A mere 6 percent of students are enrolled in charter schools nationwide, but there are sixteen cities in which at least one-third of public school students attend charters. Newark, New Jersey, is one of them. Its charter school sector educates about a third of the city’s 55,000 public school students and represents “one of the most expansive and rapidly growing in the nation,” notes Marcus Winters, a senior fellow at the Manhattan Institute and associate professor at Boston University. Thus it is significant that Winters’s new study finds that “attending a Newark charter school that participated in the city’s common enrollment system leads to large improvements in math and reading scores,” and that those effects are “especially large for students who attend a charter school run by either the KIPP or Uncommon Schools networks.” In other words, charter effectiveness—at least under certain conditions—can continue to grow even as the number of schools and students served expands.
Newark developed a universal enrollment system starting with the 2014–15 school year. Known as “Newark Enrolls,” the system allows families to rank up to eight schools and uses a complex algorithm to place children in public, magnet, and most charter schools. Just over half of families were admitted to their first choice schools; 95 percent ended up in one of their top three picks, according to a Columbia University analysis of placements for the 2016–17 school year.
Winters’s report looks at data from the first two years of Newark Enrolls. He notes that just a few studies have analyzed results among a similarly broad set of charter schools in cities where charters educate a large percentage of children, citing studies of Boston and Denver as comparable. This matters, Winters writes, “because charter schools may not scale well. For instance, large charter sectors might dig deeper into the local market for teachers and school leaders, necessitate a larger bureaucracy, or lead to changes in the characteristics of students who enroll in charters.” So it’s a significant finding that Newark’s charter sector, and particularly schools operated by two leading CMOs, can continue to raise student performance, even as they grow and even as charters comprise a large and growing share of the city’s population.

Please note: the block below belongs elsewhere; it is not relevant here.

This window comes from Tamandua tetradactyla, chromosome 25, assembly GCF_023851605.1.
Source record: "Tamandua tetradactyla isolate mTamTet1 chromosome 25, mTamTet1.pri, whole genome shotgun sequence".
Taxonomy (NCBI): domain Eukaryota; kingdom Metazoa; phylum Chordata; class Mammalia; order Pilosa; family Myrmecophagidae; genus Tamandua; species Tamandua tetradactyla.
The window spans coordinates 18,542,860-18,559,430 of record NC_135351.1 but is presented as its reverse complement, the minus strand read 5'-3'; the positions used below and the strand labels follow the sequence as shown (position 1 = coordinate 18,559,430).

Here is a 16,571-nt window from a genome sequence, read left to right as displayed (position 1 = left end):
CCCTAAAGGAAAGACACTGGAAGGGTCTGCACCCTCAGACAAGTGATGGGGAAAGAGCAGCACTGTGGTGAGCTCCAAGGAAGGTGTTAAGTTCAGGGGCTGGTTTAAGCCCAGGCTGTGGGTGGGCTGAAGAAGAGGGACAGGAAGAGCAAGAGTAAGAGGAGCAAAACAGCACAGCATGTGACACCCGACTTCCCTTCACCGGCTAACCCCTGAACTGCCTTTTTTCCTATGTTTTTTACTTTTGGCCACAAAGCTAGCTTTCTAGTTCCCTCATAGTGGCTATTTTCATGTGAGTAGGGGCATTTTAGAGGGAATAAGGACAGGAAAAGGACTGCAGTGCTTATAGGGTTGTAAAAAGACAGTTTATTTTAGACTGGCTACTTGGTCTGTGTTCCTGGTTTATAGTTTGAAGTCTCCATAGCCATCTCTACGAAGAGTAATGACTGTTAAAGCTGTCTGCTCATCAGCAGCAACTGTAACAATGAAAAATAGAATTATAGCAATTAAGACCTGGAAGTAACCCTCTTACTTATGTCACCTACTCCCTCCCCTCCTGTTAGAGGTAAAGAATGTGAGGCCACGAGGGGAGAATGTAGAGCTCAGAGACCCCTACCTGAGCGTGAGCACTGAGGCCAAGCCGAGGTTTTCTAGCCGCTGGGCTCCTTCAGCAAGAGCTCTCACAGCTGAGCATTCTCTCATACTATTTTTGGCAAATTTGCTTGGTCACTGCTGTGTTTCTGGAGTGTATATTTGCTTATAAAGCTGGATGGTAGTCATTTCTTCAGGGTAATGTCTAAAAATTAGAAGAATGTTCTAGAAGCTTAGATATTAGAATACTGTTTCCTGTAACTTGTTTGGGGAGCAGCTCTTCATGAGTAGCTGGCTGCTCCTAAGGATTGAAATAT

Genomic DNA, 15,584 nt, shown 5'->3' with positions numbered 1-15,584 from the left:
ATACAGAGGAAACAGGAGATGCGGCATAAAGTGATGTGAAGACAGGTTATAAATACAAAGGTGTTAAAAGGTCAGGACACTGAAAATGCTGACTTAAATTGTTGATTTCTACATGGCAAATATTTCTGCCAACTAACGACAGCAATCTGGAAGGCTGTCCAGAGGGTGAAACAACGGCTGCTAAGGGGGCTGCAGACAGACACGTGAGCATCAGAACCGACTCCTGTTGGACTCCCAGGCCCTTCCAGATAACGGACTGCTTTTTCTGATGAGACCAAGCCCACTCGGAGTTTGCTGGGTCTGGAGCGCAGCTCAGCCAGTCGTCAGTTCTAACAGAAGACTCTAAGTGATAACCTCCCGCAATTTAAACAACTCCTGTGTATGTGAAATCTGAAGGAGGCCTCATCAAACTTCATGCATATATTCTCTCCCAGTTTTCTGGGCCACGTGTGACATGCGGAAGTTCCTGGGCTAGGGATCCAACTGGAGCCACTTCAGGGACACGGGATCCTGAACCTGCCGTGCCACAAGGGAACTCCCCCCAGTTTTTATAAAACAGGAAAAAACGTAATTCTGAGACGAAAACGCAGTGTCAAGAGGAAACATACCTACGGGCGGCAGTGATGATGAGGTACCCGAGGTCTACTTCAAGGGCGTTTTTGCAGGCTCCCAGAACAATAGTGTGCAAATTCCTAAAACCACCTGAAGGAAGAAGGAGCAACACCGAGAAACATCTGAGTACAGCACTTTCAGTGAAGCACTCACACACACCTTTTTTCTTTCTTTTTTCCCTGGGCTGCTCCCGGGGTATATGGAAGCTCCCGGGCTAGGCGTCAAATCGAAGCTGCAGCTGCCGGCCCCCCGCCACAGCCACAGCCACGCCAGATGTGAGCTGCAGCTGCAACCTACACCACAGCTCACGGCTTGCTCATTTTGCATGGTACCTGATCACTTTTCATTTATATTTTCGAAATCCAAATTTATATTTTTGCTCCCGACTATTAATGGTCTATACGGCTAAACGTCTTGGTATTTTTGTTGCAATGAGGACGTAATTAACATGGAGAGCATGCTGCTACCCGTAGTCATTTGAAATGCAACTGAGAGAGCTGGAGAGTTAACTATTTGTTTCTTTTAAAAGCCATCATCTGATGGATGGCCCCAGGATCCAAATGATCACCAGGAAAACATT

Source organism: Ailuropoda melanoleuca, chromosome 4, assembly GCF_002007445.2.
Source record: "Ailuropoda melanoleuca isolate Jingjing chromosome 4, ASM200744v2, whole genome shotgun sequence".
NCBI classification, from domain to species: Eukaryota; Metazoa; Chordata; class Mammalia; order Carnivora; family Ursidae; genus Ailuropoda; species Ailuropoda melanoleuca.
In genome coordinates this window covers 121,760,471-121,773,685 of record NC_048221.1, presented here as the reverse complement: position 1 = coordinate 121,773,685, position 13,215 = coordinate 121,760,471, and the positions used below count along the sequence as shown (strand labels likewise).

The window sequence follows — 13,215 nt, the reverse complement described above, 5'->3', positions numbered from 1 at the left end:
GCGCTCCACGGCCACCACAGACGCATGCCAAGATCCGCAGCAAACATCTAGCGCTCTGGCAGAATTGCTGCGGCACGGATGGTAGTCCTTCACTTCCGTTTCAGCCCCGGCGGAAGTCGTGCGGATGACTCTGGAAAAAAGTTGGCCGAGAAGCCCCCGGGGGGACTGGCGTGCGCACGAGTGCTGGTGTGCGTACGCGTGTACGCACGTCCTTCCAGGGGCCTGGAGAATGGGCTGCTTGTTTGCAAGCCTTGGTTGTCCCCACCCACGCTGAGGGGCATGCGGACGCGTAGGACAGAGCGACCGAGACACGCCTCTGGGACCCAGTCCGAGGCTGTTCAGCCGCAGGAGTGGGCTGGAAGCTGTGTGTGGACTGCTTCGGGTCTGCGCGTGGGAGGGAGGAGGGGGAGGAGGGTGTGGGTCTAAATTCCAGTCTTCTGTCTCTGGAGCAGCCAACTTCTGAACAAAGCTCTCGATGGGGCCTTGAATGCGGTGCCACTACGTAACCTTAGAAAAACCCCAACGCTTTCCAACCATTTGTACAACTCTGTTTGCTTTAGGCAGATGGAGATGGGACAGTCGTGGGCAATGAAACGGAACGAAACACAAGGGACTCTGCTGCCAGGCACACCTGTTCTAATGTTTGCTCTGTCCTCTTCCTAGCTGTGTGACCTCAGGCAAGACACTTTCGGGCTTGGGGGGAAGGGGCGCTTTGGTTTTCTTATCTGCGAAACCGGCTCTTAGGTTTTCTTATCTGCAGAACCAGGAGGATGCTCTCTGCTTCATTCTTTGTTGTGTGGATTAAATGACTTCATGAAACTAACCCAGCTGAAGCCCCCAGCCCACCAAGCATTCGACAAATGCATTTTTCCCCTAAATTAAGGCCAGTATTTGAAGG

The study lands at a well-timed moment, with charter schools increasingly out of favor among Democrats, who count low-income families of color in urban centers as their ostensible political base (support for charters among such families remains strong) and who tend to dominate the local politics in major cities. Newark Schools Superintendent Roger León has asked New Jersey officials, for example, to reject the renewal applications of four charter schools in his city and to block further expansion, citing the financial impact of charters on district schools. The Manhattan Institute report arrives just days before New Jersey’s education commissioner is expected to rule on those renewals and adds fresh fuel to the debate.
SOURCE: Marcus A. Winters, Charter Schools in Newark: The Effect on Student Test Scores, Manhattan Institute (January 15, 2020).